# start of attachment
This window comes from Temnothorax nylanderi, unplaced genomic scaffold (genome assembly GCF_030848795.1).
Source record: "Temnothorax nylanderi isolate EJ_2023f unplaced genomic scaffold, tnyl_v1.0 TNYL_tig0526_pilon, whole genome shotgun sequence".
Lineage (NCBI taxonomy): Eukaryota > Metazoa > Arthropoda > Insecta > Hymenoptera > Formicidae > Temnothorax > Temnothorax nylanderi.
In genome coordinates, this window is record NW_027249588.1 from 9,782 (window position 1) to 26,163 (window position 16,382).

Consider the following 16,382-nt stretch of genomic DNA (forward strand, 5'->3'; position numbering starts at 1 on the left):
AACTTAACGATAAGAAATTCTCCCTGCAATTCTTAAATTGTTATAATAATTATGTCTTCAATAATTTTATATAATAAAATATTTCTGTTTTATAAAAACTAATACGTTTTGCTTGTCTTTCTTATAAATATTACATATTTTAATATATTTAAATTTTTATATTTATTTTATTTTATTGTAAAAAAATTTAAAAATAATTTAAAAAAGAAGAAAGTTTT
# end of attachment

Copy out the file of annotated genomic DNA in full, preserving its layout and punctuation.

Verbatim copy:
This window comes from Temnothorax nylanderi, unplaced genomic scaffold (genome assembly GCF_030848795.1).
Source record: "Temnothorax nylanderi isolate EJ_2023f unplaced genomic scaffold, tnyl_v1.0 TNYL_tig0526_pilon, whole genome shotgun sequence".
Lineage (NCBI taxonomy): Eukaryota > Metazoa > Arthropoda > Insecta > Hymenoptera > Formicidae > Temnothorax > Temnothorax nylanderi.
In genome coordinates, this window is record NW_027249588.1 from 9,782 (window position 1) to 26,163 (window position 16,382).

Consider the following 16,382-nt stretch of genomic DNA (forward strand, 5'->3'; position numbering starts at 1 on the left):
AACTTAACGATAAGAAATTCTCCCTGCAATTCTTAAATTGTTATAATAATTATGTCTTCAATAATTTTATATAATAAAATATTTCTGTTTTATAAAAACTAATACGTTTTGCTTGTCTTTCTTATAAATATTACATATTTTAATATATTTAAATTTTTATATTTATTTTATTTTATTGTAAAAAAATTTAAAAATAATTTAAAAAAGAAGAAAGTTTT